OpenText CTO, Eugene Roman said he saw OpenText's position as a Leader in the Gartner and Forrester reports as 'further confirmation of our focus on helping our customers do more with their content as we continue to push forward with key initiatives around managing content in the cloud, mobility, social business and business process management."
"Since OpenText was founded 20 years ago, we have stayed true to our mission of helping companies manage business content more effectively and to driving productivity improvements," Roman said.
According to the Gartner ECM report, while budgets in many areas of information technology were under extreme pressure, enterprise content management (ECM) spending actually grew, by 5.1 percent in 2009 and by 7.6 percent in 2010. The firm also reports that ECM software revenue alone was US$3.9 billion in 2010, and forecasts that this growth will continue at an 'impressive' compound annual growth rate (CAGR) of 11.4 percent through 2015.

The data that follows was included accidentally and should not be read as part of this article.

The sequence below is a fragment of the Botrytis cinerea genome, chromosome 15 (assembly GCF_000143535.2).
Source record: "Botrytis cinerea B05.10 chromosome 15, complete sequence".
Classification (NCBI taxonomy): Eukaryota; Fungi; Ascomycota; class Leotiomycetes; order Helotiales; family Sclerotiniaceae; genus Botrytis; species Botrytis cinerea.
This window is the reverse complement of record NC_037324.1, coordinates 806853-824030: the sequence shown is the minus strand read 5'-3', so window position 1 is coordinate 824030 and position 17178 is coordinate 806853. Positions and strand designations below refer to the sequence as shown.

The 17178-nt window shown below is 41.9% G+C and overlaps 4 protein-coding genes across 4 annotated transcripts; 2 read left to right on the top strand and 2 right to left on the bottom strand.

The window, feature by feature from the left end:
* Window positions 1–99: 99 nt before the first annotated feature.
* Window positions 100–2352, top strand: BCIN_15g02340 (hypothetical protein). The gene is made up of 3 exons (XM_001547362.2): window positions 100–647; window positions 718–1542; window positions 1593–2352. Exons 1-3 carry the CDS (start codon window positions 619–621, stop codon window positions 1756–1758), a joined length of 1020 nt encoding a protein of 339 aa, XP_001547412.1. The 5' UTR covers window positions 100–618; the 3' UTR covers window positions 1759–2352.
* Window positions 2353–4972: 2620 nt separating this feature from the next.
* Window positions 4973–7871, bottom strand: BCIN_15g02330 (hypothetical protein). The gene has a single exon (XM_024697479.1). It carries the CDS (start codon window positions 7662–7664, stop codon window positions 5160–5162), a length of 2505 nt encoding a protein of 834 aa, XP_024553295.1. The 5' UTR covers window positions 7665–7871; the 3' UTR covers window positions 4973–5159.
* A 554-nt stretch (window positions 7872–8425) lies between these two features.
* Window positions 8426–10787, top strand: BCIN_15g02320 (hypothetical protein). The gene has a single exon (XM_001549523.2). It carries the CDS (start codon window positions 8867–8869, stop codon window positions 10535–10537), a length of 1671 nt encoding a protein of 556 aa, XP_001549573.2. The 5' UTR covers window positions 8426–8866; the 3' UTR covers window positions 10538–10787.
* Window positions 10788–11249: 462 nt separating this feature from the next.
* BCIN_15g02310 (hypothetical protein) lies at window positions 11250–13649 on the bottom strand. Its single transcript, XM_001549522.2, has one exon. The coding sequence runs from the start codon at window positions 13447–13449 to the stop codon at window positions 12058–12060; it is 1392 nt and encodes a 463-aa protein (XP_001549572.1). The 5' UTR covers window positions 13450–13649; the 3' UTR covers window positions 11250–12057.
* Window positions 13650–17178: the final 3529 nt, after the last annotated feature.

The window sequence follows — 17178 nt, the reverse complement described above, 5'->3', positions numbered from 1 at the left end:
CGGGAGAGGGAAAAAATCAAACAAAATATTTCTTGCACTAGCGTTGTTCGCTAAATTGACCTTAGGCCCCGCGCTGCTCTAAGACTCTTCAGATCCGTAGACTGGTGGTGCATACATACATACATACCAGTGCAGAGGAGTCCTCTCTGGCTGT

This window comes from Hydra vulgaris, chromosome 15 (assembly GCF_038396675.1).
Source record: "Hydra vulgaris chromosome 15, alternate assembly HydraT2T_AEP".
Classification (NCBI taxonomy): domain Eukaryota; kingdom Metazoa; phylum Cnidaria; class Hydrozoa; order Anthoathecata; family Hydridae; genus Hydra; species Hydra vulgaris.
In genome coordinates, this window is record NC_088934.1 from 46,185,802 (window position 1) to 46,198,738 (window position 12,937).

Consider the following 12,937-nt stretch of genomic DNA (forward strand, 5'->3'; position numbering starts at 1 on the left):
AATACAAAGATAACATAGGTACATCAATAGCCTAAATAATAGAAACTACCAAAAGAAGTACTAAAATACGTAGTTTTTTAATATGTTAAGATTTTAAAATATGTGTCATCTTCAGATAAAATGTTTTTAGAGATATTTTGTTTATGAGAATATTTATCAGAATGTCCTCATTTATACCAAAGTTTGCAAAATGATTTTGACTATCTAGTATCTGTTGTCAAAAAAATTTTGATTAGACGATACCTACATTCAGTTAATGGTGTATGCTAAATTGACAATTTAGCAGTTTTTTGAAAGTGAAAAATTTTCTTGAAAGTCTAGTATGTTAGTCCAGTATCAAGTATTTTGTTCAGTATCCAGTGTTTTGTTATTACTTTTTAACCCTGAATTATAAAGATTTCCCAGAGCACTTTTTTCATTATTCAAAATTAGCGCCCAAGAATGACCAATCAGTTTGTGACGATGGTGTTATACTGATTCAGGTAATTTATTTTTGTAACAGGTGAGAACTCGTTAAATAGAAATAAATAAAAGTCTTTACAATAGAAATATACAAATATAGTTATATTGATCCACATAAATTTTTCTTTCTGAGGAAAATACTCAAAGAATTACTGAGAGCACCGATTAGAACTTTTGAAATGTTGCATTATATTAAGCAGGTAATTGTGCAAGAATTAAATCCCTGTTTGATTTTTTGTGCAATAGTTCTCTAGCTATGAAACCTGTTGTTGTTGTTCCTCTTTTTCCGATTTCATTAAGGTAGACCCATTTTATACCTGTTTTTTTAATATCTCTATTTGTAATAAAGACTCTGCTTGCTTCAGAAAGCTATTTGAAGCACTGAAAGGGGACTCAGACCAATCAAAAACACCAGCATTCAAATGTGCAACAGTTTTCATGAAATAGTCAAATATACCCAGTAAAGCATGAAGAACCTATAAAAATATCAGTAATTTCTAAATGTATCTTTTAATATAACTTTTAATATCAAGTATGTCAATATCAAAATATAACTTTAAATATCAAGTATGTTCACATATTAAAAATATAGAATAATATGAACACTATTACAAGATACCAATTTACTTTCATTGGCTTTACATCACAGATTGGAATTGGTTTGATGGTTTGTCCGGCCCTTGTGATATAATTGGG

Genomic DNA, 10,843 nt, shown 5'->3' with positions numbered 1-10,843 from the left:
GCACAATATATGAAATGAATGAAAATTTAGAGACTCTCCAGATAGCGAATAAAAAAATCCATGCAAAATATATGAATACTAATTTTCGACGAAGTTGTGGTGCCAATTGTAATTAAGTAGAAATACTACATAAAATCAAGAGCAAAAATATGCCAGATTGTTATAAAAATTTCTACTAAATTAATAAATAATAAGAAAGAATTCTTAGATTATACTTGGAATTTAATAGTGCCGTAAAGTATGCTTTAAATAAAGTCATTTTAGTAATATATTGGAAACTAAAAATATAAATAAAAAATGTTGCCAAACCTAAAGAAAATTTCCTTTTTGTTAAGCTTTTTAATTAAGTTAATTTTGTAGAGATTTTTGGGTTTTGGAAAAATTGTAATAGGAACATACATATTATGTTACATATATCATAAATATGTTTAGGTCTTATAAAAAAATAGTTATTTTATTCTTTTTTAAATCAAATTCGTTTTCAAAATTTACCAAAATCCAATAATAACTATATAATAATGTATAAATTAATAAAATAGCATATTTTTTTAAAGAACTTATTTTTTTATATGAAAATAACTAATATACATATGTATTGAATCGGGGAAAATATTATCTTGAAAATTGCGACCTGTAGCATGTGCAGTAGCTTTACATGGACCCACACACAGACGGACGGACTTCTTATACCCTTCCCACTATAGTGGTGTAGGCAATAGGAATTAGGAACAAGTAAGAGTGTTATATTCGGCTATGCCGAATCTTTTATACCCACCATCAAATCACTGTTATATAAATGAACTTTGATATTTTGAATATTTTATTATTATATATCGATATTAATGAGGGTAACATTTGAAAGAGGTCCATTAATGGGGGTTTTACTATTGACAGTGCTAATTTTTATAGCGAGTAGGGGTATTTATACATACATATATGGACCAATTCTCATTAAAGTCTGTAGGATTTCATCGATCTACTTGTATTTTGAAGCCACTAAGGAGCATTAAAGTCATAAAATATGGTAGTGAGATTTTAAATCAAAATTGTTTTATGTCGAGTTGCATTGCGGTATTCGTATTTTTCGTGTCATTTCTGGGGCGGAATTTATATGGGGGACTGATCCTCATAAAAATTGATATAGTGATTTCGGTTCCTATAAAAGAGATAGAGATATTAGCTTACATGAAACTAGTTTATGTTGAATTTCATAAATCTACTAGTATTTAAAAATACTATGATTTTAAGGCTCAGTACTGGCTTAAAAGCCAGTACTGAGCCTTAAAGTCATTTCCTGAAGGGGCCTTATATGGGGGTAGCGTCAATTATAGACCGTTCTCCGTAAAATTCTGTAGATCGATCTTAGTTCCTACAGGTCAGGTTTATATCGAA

Gartner, which says that leaders have the highest combined scores for ability to execute and completeness of vision, and in this year's ECM report the analyst first says it placed more emphasis on 'demonstrated enterprise deployments' such as integration with other business applications and content repositories, incorporation of Web 2.0 and XML capabilities, and vertical-process and horizontal-solution focus.
In its evaluation of the ECM market, Forrester looked at vendors across 66 criteria, and positioned OpenText as a leader in each of the four segments as well as a vendor who "lead[s] the pack across all ECM technologies," citing the company's ability to provide a "one-stop shop for ECM functionality." Forrester further said "OpenText addresses foundational content with the 'strongest integration support among all evaluated vendors for [Microsoft] SharePoint."
According to Forrester's research, organisations in the ECM sector "continue to grapple with an explosion of unstructured content" while "the types of content are becoming increasingly diverse." Meanwhile, "information workers still demand simple and easy-to-use content management tools," Forrester reports.